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|Also called||CB400F, NC27|
|Engine||399 cc (24.3 cu in) liquid cooled DOHC four valves/cyl. inline-four|
|Bore / stroke||55.0 mm × 42.0 mm (2.17 in × 1.65 in)|
|Top speed||190 km/h (118 mph)|
|Power||55.2 bhp (41.2 kW) @ 10,000 rpm (claimed)|
|Torque||29 lb·ft (39 N·m) @ 9,500 rpm (claimed)|
6-speed, chain drive
|Frame type||Steel perimeter|
|Suspension||Showa. Front: 41 mm telescopic fork, non-adj.
Rear: single shock w/7-way preload adj.
|Brakes||Single disc front/rear|
|Tires||Bridgestone Front: 110/70-17
|Rake, trail||25.5 degrees, 99 mm (3.9 in)|
|Wheelbase||1,370 mm (54 in)|
|Dimensions||L 2,035 mm (80.1 in)
W 705 mm (27.8 in)
|Seat height||775 mm (30.5 in)|
|Weight||179 kg (395 lb) (dry)
187 kg (413 lb) (wet)
|Fuel capacity||3.3 US gal (12 l; 2.7 imp gal)|
The Honda CB-1 is a small, light naked sport bike with a 399 cubic centimetres (24.3 cu in) straight-four engine, called by Cycle World "a reincarnation of the standard motorcycle ... the sort of bike everyone rode before sporting riders went replica racer crazy. The Honda model code is NC27. In contrast to all other models of the Honda CB series, the name is written with a hyphen. In some countries it was sold as Honda CB400F as an attempt to connect the model with the original CB400F of 1975, with which it has virtually nothing in common other than the fact that it has a 4-cylinder transverse-mounted 400cc engine.
The bike was first introduced in 1989 and built until the end of 1990. Originally developed for the Japanese market, the CB-1 was also officially sold in the USA and Canada. Called a "great motorcycle that never found an audience" and "victims of a difficult market" by Cycle World, the final model year 1990 CB-1s available as leftover stock were offered in 1992 at a $600 discount, for $3700 in the US, which in current money would be $6,053 accounting for inflation.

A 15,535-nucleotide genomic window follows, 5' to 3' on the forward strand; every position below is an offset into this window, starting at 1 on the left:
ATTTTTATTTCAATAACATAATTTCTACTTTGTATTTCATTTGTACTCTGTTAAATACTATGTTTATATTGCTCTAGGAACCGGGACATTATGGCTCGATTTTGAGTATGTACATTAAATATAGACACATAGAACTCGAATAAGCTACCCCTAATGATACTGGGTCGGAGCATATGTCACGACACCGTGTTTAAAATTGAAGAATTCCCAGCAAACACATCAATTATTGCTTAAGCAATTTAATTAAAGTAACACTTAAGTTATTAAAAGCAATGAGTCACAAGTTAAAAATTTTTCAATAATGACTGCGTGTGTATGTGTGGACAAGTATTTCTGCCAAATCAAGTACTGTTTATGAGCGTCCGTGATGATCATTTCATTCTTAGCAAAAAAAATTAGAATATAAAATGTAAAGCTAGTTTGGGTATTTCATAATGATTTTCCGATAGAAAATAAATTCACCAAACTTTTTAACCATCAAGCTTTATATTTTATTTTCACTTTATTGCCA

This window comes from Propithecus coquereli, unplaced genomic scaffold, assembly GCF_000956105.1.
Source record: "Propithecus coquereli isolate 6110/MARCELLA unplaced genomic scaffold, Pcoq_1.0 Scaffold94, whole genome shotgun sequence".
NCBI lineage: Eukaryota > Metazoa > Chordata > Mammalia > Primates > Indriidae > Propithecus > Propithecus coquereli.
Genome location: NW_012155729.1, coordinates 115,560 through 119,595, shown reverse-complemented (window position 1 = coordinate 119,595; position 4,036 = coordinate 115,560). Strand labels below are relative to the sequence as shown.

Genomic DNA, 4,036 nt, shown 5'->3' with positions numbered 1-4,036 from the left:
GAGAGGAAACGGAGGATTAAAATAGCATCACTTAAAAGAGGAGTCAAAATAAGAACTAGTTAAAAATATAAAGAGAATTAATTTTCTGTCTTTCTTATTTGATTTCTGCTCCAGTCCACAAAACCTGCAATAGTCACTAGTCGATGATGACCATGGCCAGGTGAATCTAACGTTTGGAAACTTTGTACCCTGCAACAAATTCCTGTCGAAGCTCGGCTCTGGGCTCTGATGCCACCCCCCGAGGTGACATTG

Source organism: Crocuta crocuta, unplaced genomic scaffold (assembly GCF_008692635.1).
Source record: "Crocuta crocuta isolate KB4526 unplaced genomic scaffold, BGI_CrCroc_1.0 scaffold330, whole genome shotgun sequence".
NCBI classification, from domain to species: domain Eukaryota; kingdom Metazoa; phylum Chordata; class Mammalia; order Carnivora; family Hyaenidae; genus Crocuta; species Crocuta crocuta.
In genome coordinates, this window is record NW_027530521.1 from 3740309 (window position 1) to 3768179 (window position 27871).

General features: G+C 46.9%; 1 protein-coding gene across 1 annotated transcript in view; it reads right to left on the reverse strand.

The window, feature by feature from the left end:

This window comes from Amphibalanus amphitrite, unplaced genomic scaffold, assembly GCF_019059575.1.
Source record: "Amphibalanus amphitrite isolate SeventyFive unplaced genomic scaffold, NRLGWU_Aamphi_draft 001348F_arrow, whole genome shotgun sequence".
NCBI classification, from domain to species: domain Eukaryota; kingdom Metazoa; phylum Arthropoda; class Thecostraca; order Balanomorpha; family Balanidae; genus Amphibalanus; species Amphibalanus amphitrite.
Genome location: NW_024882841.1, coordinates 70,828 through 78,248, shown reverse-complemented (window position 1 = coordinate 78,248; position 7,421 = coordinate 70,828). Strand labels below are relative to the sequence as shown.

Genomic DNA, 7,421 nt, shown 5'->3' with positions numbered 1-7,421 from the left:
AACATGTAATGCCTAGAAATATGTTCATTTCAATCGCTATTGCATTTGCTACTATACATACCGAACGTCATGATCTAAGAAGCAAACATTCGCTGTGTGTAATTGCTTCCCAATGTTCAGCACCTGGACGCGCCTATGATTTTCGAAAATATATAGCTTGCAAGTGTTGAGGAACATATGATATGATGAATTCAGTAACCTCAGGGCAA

The CB-1 engine is similar to the early NC23 models CBR400RR, with changes to the port lengths and angles as well as smaller valves and lower compression ratio; changes in the primary and secondary gear ratios reduced the 60 mph (97 km/h) first gear down to around 30 mph (48 km/h), making the slightly less powerful CB-1 feel much quicker from a standstill than its sportier sibling, All engines derived from the NC23 block carry the NC23 ID code in the engine number; this includes the NC27, 23, 29, 31 etc., including the VTEC models with chain driven cams. Like many of its stablemates, the CB-1 has straight gear-driven dual camshafts with self-silencing gears to reduce whine.
Cycle World measured the acceleration from 0 to 1⁄4 mile (0 to 0.40 km) as 13.17 seconds at 99.16 miles per hour (159.58 km/h) and a top speed of 118 miles per hour (190 km/h). Braking distance from 60 to 0 miles per hour (97 to 0 km/h) was 124 feet (38 m).
- ""Honda CB-1; A new standard with the soul of a suburbanite and the heart of a tiger", Cycle World (New York) 28 (4), Apr 1989: 44–47
- Miles, Matthew (Apr 1989), "Best Buys; The affordable alternative to sticker shock", Cycle World (New York) 28 (4): 44–47
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